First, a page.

Grief leave is catching on with more companies

There’s almost no harder task than to keep working after losing a close family member. Companies are increasingly recognizing that. This week, Mastercard followed in Facebook’s footsteps by extending its bereavement policy of 15 days to 20 days for employees who lose a child, spouse, or domestic partner.

“This is another continuation of how we want to value employees at every stage of their life,” Mastercard’s Chief Human Resources Officer Michael Fraccaro told Ladders.

For the adoption or birth of a child, Mastercard will send its employees a bib and a gift. But the company wants to help its employees not only in times of celebration, but also in their hardest moments of loss.

Although Fraccaro recognizes that “there is no amount of time that is going to compensate for the loss of a loved ones, whether it’s 15 days or 25 days,” he believes the paid time off makes a significant difference in employees’ lives.

“A very important life event, which we know is going to happen at some point, is this period of a bereavement when you’ve lost someone close to you,” Fraccaro said. “We want to ensure that you take whatever time you need…to work through the emotional aspects but also the practical aspects.” 

Beyond the initial time off from work, Mastercard said it would support employees who lose an immediate family member like a spouse or partner with resources, including face-to-face counseling, and 18 months of medical insurance coverage.

The company said it was directly inspired by Facebook COO Sheryl Sandberg, who announced that she was extending Facebook’s 10 days of paid bereavement leave to 20 days earlier this year.

[pullquote] When your heart is broken, your head doesn’t work right. [/pullquote]

In her February announcement on the policy change, Sandberg said that she became intimately familiar with why extensive bereavement policies were needed after her husband Dave Goldberg died unexpectedly in 2015.

“Amid the nightmare of Dave’s death when my kids needed me more than ever, I was grateful every day to work for a company that provides bereavement leave and flexibility. I needed both to start my recovery,” Sandberg wrote in her announcement. “I know how rare that is, and I believe strongly that it shouldn’t be. People should be able both to work and be there for their families. No one should face this trade-off.”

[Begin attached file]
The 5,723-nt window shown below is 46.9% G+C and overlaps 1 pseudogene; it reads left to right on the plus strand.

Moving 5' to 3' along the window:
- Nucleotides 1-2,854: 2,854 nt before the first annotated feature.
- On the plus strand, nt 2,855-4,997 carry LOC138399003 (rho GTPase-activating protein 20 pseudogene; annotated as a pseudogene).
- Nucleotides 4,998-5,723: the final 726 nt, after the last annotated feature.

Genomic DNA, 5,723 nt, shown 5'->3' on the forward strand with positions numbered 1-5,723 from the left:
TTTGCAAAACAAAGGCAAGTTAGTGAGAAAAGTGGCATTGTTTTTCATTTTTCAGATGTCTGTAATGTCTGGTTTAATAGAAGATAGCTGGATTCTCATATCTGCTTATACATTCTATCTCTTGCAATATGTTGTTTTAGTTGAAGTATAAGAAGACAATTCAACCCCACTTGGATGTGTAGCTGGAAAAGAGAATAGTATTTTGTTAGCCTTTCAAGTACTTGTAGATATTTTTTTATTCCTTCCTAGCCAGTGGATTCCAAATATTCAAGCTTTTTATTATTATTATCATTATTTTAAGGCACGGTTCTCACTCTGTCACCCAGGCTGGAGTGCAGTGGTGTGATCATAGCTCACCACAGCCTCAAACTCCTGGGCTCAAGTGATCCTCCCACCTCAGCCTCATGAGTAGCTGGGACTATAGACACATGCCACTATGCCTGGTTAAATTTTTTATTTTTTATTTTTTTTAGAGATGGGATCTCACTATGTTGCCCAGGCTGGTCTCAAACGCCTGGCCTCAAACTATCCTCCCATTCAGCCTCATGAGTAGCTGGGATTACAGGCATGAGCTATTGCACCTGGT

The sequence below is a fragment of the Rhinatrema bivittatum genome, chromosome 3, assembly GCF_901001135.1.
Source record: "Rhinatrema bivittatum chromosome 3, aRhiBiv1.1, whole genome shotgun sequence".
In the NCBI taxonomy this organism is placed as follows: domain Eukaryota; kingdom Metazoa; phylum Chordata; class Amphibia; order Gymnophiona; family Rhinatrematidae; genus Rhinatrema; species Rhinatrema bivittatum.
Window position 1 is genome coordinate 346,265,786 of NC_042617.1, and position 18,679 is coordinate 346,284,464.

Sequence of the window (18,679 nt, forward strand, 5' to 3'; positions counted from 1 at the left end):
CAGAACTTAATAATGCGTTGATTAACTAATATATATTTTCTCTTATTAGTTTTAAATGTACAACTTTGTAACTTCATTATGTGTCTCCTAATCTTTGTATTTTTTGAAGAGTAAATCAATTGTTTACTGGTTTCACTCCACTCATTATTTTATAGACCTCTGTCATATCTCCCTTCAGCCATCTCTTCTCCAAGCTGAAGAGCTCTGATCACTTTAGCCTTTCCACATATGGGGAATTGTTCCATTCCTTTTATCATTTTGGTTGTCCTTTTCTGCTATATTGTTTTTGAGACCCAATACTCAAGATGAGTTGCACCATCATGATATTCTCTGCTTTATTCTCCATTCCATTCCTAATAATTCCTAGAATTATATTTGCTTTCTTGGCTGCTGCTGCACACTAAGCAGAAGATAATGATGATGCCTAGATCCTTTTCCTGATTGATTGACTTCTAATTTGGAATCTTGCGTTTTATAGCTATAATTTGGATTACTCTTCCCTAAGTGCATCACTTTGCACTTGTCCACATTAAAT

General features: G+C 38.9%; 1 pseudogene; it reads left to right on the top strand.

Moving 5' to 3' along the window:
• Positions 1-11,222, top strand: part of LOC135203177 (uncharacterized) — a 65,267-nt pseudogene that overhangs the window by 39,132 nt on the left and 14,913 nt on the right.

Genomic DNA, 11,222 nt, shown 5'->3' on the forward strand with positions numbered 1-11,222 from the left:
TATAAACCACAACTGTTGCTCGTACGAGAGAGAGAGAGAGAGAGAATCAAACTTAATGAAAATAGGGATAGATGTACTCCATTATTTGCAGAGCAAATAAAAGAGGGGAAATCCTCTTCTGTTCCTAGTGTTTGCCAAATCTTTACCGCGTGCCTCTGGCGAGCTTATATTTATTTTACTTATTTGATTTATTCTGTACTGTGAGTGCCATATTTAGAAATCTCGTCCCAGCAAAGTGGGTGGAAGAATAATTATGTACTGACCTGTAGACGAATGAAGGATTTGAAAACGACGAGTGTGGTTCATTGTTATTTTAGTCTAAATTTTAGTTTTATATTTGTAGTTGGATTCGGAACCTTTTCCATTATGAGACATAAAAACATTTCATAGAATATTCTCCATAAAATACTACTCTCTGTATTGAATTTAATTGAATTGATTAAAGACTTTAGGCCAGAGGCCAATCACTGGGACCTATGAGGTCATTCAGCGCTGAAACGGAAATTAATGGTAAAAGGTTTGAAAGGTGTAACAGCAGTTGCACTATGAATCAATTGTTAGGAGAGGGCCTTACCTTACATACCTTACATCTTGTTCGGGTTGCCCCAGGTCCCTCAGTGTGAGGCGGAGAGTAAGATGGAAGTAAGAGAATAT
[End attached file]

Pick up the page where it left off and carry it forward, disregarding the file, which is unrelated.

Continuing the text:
In addition to the 20 days of leave to grieve an immediate family member, Facebook employees also get 10 paid days to grieve an extended family member, and up to six weeks to care for a sick relative.

Benefits of bereavement policies

The U.S. does not mandate paid bereavement leave but these policies benefit both employer and employee. Employers want engaged employees, and that’s not possible while they’re experiencing the immediate grief of personal tragedy.

The Grief Index surveyed 35,000 grieving employees and found that U.S. businesses lose more than $37.6 billion annually due to mistakes, absenteeism and low productivity that result from grief.

Only 69% of employees in the private sector get paid time off after the death of a family member, according to the Bureau of Labor Statistics. Giving employees more than the standard two to three days would help them immensely with planning funerals and processing their pain, and it dismantles the theory that employees have to compartmentalize their lives and feelings.

Russell Friedman, executive director of the Grief Recover Institute, told NBC News about why longer policies are need. “You can’t park your grief at the office door and then pick it up at five…when your heart is broken, your head doesn’t work right.”